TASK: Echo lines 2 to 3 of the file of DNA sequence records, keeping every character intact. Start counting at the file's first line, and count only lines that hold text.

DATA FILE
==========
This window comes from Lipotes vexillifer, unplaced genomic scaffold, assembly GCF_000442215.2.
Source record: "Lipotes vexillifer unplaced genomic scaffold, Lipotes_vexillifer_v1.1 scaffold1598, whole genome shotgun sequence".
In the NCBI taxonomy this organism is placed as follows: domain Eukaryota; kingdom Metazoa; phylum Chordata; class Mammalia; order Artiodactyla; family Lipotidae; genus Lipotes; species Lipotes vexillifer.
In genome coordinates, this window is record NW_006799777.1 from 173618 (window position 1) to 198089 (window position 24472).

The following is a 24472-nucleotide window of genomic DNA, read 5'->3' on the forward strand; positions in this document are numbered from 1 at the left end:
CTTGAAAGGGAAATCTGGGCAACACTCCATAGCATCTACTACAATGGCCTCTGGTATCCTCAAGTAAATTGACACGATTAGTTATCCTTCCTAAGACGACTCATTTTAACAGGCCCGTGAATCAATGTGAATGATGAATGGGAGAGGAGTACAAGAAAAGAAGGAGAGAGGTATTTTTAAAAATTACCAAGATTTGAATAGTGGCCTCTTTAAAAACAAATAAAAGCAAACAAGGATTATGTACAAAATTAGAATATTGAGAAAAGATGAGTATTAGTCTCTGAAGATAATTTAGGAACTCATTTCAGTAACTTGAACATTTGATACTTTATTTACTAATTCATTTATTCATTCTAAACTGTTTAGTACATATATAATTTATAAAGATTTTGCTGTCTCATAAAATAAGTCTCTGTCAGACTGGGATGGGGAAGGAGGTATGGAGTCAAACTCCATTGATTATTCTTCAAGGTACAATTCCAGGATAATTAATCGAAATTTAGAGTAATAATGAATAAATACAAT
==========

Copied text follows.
Source record: "Lipotes vexillifer unplaced genomic scaffold, Lipotes_vexillifer_v1.1 scaffold1598, whole genome shotgun sequence".
In the NCBI taxonomy this organism is placed as follows: domain Eukaryota; kingdom Metazoa; phylum Chordata; class Mammalia; order Artiodactyla; family Lipotidae; genus Lipotes; species Lipotes vexillifer.